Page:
Green gives and red receives. Nature is colour coded!
Some of you may have known him, and, even if you didn’t, you may have one of his bluebird boxes in your yard. Jack Finch started a non-profit, Homes For Bluebirds, to help restore his beloved Eastern Bluebird to the skies of the southeast. He built thousands of quality bluebird nest boxes and was tireless in his efforts to promote ways to enhance bluebird populations. When I worked at the museum, I made frequent trips out to his farm to purchase nest boxes for schools and to talk about bluebirds. He was always experimenting with ways to provide more food for bluebirds from raising mealworms to selecting for late blooming dogwoods that would produce berries later into the season. For awhile, he promoted mulberry trees as a food source, and that is how I ended up with a sapling many years ago. I planted it in what was then a sunny spot near my shop, and now, the tree produces berries every spring for the local wildlife. I hope Jack would not be disappointed that his tree has more green and red than blue.
It turns out that Scarlet Tanagers are frequent visitors and berry pickers in this tree every spring. This week, as I was going in and out of the shop while tinkering on some woodworking projects, I kept seeing tanagers feeding. So, I brought out the camera, set up the tripod at the door, got comfortable in a chair, and waited.
Male Scarlet Tanager eating a mulberry (click photos to enlarge)
Female Scarlet Tanager reaching for a berry
Female Scarlet Tanager in a rare spot of sunlight in the branches
The tree leans out over the driveway and has one branch down low at eye level. There are only a few spots where a bird can perch that present a clear shot through the branches and leaves, but it was great fun watching them come and go. They are active feeders in that they often have to flutter their wings to maintain their balance while reaching out to the twig tips for berries, adding to the photography challenges.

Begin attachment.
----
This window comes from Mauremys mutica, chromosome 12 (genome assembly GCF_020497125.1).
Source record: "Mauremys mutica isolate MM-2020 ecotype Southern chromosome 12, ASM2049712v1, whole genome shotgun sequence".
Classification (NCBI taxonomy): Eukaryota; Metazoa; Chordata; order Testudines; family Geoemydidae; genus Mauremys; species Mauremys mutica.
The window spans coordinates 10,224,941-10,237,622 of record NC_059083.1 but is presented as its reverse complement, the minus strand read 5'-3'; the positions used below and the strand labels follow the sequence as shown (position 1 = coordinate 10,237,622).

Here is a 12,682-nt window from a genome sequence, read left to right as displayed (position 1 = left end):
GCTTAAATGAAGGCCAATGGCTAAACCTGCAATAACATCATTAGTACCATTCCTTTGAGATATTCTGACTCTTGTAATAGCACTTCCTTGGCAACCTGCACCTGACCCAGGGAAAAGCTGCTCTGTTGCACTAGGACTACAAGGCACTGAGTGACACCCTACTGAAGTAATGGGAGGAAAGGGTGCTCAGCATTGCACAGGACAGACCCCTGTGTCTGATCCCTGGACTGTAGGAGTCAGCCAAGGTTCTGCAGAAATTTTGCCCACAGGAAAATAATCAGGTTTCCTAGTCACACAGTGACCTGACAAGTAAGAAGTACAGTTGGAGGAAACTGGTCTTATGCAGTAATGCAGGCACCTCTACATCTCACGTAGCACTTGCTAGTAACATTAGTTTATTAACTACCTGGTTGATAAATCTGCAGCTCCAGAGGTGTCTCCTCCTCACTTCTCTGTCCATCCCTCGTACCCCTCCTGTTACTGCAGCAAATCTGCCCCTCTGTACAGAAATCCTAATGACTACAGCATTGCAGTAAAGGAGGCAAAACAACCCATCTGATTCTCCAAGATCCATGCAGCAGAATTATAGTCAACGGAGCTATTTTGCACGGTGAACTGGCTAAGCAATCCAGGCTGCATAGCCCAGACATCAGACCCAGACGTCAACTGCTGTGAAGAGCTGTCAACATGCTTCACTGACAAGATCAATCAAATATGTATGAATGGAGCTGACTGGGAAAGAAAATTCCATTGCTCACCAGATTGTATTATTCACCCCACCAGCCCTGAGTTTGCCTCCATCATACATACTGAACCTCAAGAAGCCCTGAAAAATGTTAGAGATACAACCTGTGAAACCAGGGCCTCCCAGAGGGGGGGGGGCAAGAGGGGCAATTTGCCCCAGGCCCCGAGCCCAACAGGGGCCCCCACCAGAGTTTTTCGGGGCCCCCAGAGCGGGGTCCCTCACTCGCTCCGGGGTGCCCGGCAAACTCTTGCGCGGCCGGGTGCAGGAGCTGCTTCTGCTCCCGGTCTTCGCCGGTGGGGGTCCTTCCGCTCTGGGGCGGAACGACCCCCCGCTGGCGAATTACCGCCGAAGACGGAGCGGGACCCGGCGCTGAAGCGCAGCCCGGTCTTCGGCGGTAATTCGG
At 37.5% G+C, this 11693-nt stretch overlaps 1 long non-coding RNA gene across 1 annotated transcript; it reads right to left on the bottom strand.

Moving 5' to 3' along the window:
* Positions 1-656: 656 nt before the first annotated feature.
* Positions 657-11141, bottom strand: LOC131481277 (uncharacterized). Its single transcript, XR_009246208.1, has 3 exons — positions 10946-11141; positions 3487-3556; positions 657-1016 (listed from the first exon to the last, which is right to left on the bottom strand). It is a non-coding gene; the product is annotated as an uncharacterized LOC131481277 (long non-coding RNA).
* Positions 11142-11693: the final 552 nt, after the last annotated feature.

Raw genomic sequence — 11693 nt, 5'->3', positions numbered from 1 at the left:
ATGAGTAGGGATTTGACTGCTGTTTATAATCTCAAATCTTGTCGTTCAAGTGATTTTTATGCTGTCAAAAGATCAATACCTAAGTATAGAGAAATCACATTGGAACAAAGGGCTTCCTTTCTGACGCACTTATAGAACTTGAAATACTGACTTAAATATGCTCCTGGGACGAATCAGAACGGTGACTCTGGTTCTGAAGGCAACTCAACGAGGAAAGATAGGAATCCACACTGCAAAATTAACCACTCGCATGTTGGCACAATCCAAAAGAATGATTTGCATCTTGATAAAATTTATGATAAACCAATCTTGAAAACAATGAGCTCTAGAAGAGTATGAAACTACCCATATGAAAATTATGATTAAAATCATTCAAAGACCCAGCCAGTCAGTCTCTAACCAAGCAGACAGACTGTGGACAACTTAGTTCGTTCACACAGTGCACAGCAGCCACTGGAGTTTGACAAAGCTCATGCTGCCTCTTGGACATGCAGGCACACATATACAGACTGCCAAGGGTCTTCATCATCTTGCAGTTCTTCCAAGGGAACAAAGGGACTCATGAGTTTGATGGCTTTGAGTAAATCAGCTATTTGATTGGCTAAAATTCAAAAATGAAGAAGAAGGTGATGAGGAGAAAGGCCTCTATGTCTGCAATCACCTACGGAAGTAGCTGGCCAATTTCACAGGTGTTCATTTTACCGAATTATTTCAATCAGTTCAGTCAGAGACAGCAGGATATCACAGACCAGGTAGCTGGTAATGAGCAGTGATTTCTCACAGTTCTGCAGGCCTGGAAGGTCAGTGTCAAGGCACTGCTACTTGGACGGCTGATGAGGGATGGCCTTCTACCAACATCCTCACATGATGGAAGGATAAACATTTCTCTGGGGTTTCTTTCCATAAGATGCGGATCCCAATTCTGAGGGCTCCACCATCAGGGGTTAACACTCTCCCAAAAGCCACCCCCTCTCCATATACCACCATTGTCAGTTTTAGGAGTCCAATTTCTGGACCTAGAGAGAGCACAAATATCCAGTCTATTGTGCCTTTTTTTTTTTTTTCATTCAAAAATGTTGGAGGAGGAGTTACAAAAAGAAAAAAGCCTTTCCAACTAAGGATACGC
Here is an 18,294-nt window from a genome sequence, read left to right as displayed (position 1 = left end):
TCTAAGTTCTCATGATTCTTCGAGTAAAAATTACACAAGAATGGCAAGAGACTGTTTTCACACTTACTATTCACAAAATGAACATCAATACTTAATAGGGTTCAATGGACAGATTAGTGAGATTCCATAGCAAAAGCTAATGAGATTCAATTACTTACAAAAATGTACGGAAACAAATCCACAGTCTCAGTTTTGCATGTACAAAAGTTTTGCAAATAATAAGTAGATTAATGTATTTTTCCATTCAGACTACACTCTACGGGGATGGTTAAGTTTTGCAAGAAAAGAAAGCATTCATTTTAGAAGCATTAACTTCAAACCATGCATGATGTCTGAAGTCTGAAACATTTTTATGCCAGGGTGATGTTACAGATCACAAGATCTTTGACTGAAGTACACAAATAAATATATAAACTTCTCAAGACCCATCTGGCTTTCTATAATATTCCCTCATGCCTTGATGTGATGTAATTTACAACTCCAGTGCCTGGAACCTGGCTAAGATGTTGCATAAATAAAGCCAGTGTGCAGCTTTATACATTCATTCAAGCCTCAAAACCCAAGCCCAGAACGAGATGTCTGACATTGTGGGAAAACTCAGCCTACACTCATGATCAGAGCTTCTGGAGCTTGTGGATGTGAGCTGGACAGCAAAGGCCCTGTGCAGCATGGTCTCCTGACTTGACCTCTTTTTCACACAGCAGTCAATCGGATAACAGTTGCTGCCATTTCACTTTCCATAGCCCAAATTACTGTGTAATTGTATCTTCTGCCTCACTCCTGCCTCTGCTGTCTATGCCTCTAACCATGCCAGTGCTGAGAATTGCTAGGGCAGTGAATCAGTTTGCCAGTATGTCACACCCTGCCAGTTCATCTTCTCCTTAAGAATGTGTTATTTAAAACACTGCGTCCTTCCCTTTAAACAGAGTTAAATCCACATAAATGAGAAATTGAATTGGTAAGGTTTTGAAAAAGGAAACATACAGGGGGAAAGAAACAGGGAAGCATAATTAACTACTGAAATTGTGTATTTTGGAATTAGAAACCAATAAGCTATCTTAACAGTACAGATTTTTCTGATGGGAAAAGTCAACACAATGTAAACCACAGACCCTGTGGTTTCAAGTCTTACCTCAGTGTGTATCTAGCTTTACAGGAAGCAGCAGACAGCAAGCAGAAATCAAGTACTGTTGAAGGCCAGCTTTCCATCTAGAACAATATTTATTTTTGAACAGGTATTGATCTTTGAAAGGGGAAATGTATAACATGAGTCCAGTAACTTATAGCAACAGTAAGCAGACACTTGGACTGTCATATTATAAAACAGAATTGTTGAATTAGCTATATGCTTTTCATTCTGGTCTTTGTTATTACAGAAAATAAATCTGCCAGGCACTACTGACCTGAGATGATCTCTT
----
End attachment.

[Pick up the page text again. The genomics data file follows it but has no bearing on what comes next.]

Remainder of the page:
This male landed in spot where the green background provided a nice contrast to his brilliant red plumage
At first, I was usually seeing a pair, a male and female, coming together. On one visit, another male showed up! And a few seconds later, a male Summer Tanager flew in (but avoided having his picture taken), along with what I first thought was an immature male Summer Tanager. It had a lot of yellow coloration mixed with the red. In reading online, it seems that some older females may have a lot of red overtones (females are usually yellow), and this one’s colors are more blended than patchy. I’m not exactly sure which sex this one is, but now I’m leaning towards a female, as the immature males I have seen in the past were more splotchy.
A Summer Tanager with a lot of red and yellow coloration
That certainly was a highlight of my mulberry viewing – five tanagers at once! In between tanager feedings, I saw a lot of other species going about their daily routines.
This female Northern Cardinal stopped in for a quick visit
A Swainson’s Thrush was feeding on the few remaining American Holly berries on a nearby tree
A pair of Wood Thrush made regular foraging trips to the area just outside the shop
An Ovenbird calling nearby finally came for a quick visit
An Eastern Chipmunk, with both cheeks full, sat and watched me for about 5 minutes before deciding I was safe and moving on
A few notables that I saw but didn’t get photos for included Chipping Sparrows, Carolina Chickadees, Tufted Titmice, the family of Carolina Wrens that fledged from inside my shop, Rose-breasted Grosbeaks, Blue Jays, a Red-tailed Hawk, and a Black-throated Blue Warbler. But, the stars of the show are definitely the male Scarlet Tanagers.
The red is so intense on a male Scarlet Tanager that it makes a cardinal almost seem pale
I think Thoreau summed it up nicely in his description of a male Scarlet Tanager…
The tanager flies through the green foliage as if it would ignite the leaves.